Thanks to an optimised principle of operation, the self-stabilising oil-pressure bearing (SSO bearing) surpasses current types of ball, sleeve or liquid bearings in terms of long-term stability and quietness.
The rotary motion of the axis generates pressure upon the special oil enclosed within the bearing. This causes the build-up of a dynamic pressure field that centres and stabilises the axis within the bearing shell. While conventional liquid bearings employ the principle of hydrodynamic pressure too, the SSO bearing is equipped with an additional magnet that supports the self-stabilisation of the rotor axis. This allows for a faster, more precise and more reliable centring of the rotor axis and thus increases the long-term stability and quietness of the bearing: When the fan starts, the dynamic pressure field of the liquid bearing needs to build up first, which results in an initial precession of the axis, the so called gyro effect. This amounts to an increased abrasion until the axis is stabilised through the build-up of the dynamic pressure field, which may by and by lead to increased noise emission and bearing defects. Because of this, the SSO bearing possesses a built in magnet, whose field ensures the immediate self-stabilisation of the rotor and hence reduces the gyro effect. In addition to the stabilisation during the start-up phase of the fan, the supporting magnet allows for a more exact centring of the axis within the bearing shell and thus further reduces bearing resistance, abrasion and noise emission.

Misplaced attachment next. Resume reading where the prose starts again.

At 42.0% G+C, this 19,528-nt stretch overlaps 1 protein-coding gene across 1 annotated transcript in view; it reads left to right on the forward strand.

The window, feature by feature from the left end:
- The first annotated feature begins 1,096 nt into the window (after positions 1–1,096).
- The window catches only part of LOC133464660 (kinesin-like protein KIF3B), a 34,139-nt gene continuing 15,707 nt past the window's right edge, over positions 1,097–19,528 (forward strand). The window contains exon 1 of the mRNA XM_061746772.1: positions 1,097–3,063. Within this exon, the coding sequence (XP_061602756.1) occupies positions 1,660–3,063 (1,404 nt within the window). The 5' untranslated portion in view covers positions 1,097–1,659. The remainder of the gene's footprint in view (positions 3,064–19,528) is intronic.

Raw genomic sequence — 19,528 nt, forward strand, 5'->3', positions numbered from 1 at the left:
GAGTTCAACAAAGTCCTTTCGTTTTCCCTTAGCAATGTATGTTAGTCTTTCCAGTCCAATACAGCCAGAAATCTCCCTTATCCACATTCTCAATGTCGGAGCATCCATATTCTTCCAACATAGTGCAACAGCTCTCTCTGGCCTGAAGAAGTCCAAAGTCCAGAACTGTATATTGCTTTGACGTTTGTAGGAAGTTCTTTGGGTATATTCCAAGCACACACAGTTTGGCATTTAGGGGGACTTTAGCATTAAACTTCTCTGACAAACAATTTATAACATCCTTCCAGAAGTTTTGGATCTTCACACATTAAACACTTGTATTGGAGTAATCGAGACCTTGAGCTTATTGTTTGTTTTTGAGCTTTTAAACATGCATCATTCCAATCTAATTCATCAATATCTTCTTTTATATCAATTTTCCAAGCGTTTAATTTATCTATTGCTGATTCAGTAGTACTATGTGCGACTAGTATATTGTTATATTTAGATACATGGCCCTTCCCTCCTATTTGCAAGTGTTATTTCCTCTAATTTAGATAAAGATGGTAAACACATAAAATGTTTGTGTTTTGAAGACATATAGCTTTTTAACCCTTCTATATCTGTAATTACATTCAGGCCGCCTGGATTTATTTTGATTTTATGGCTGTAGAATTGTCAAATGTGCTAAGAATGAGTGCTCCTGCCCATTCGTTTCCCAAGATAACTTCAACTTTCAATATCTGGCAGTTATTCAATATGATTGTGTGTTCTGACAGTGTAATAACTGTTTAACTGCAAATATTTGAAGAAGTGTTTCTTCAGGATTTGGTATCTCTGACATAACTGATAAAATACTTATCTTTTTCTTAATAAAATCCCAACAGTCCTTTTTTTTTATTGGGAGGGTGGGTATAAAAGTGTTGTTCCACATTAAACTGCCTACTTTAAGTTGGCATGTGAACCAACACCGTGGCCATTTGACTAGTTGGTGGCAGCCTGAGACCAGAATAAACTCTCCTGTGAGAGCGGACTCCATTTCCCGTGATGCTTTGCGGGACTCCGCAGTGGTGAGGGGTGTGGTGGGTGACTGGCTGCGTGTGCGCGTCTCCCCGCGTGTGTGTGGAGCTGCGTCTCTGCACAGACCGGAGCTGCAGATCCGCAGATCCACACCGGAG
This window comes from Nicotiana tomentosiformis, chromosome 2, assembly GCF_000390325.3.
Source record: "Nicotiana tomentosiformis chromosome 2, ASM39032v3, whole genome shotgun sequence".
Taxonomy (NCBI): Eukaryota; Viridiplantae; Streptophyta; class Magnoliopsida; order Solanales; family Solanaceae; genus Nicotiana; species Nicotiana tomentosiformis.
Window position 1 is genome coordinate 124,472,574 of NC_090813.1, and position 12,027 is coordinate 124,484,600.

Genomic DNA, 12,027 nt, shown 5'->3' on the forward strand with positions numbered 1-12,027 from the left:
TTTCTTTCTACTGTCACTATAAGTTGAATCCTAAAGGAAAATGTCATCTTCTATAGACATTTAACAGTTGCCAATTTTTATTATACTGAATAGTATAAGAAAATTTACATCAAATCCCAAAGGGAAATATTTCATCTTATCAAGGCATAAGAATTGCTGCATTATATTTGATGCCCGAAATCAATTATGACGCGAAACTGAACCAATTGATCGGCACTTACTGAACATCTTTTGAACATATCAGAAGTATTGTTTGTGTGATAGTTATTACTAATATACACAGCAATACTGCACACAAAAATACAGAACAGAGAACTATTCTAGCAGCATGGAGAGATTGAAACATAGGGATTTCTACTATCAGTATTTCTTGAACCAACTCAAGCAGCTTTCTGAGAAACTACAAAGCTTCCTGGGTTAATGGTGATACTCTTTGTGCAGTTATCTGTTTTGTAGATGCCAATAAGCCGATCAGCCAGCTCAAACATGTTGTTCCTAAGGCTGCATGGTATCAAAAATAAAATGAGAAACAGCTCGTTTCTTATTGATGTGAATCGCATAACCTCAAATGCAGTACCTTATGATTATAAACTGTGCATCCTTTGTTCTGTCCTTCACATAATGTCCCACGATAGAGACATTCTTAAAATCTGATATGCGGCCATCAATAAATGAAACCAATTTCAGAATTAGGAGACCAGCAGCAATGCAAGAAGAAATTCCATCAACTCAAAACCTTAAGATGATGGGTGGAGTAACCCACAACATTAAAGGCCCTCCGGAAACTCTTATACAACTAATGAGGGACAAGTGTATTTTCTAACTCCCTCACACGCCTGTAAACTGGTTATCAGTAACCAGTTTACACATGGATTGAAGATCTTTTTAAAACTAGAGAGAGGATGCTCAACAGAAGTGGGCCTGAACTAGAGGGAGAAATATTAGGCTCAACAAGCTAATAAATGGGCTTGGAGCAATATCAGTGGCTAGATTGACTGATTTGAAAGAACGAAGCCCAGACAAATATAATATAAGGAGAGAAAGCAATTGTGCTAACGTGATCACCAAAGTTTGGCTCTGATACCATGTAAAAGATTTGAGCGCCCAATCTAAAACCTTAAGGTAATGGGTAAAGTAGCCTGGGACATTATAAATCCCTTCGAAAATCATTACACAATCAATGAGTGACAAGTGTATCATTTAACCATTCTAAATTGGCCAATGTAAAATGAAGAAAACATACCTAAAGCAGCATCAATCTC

The sleeve and ball bearings currently predominating the fan market exhibit major drawbacks: While conventional sleeve bearings initially have very low noise emissions, they mostly possess unsatisfying long-term stability, which leads to a short overall lifespan and increasing noise after longer operating times. High grade ball bearings, on the other hand, while providing satisfying long-term stability operate at slightly higher noise levels from the beginning. The SSO bearing not only surpasses the quietness of conventional sleeve bearings but also the long-term stability of current top-of-the-line ball bearings.